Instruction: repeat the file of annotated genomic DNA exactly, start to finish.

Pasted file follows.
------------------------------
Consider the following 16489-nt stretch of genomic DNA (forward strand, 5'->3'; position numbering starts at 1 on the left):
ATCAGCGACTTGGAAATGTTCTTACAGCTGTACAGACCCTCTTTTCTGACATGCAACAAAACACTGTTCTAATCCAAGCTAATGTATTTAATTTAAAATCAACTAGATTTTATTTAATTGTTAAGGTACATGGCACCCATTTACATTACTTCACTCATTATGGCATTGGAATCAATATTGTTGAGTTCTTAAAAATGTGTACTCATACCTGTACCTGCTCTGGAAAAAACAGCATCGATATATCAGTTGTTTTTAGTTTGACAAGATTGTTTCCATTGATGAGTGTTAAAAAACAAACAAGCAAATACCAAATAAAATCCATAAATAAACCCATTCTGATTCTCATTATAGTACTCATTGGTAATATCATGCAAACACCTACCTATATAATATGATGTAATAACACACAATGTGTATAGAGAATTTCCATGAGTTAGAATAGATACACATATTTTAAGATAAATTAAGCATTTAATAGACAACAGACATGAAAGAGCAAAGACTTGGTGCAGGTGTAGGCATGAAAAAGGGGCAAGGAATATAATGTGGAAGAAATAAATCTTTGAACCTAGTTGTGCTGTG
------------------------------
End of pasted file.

Consider the following 16489-nt stretch of genomic DNA (forward strand, 5'->3'; position numbering starts at 1 on the left):
ATCAGCGACTTGGAAATGTTCTTACAGCTGTACAGACCCTCTTTTCTGACATGCAACAAAACACTGTTCTAATCCAAGCTAATGTATTTAATTTAAAATCAACTAGATTTTATTTAATTGTTAAGGTACATGGCACCCATTTACATTACTTCACTCATTATGGCATTGGAATCAATATTGTTGAGTTCTTAAAAATGTGTACTCATACCTGTACCTGCTCTGGAAAAAACAGCATCGATATATCAGTTGTTTTTAGTTTGACAAGATTGTTTCCATTGATGAGTGTTAAAAAACAAACAAGCAAATACCAAATAAAATCCATAAATAAACCCATTCTGATTCTCATTATAGTACTCATTGGTAATATCATGCAAACACCTACCTATATAATATGATGTAATAACACACAATGTGTATAGAGAATTTCCATGAGTTAGAATAGATACACATATTTTAAGATAAATTAAGCATTTAATAGACAACAGACATGAAAGAGCAAAGACTTGGTGCAGGTGTAGGCATGAAAAAGGGGCAAGGAATATAATGTGGAAGAAATAAATCTTTGAACCTAGTTGTGCTGTG